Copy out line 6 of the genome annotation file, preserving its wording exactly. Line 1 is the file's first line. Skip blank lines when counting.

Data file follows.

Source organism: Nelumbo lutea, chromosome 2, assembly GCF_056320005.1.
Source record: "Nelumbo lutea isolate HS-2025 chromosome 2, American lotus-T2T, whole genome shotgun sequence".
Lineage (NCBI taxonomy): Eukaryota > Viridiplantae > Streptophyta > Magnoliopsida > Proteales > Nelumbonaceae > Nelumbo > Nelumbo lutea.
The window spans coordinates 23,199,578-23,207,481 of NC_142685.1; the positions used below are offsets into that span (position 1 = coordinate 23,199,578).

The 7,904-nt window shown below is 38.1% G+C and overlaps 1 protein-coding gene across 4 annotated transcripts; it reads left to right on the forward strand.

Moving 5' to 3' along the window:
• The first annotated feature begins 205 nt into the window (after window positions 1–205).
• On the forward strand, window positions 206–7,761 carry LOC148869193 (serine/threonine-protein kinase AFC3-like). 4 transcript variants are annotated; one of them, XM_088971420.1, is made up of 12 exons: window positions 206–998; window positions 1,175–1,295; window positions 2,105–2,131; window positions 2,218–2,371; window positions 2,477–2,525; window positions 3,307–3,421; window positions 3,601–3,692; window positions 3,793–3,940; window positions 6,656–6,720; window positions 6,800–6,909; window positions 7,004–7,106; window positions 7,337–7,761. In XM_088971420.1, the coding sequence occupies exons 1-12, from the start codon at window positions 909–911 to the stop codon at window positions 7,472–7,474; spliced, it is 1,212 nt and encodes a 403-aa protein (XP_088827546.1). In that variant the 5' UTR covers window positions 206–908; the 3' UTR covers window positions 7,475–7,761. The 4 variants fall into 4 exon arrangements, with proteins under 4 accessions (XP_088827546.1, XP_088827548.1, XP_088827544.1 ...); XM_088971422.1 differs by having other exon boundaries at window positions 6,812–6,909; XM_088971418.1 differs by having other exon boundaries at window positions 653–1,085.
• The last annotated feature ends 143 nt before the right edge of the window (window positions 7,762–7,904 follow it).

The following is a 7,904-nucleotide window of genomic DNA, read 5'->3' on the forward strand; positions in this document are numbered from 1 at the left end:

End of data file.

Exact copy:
Moving 5' to 3' along the window: